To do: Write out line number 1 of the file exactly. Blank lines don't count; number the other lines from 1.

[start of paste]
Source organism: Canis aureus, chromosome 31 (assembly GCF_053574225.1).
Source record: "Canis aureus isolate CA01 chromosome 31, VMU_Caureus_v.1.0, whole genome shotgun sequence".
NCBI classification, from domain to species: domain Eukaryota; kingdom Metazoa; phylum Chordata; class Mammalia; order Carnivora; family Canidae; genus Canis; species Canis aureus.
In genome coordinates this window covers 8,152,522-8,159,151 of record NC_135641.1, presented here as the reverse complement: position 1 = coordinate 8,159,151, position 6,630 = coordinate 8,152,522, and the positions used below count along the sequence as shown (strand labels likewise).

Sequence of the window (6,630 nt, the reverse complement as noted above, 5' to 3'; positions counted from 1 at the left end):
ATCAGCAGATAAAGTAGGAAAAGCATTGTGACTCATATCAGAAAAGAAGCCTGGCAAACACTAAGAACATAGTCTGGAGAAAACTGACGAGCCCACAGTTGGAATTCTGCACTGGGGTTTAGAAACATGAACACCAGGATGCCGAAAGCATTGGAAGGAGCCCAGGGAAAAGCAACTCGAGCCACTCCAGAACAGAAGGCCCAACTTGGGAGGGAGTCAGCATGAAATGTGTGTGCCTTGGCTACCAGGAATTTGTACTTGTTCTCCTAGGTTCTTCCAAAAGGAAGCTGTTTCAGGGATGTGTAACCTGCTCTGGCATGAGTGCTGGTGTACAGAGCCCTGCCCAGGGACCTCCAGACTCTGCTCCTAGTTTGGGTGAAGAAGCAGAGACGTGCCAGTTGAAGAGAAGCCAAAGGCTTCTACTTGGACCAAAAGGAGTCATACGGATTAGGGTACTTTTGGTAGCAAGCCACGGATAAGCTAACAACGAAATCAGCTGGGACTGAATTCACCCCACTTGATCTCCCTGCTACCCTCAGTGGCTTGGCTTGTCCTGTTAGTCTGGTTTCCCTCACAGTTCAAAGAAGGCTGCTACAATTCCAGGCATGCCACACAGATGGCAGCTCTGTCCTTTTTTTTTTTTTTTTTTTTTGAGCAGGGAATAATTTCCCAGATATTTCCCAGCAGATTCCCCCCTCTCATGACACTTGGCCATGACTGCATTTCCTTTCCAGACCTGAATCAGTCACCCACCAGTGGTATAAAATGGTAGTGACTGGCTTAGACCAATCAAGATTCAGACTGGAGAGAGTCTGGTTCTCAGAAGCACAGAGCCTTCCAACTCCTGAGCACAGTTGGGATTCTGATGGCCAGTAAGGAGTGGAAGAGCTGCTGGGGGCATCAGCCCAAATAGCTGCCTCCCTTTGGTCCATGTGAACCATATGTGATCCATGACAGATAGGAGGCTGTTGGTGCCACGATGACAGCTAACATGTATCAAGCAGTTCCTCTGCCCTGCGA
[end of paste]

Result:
Source organism: Canis aureus, chromosome 31 (assembly GCF_053574225.1).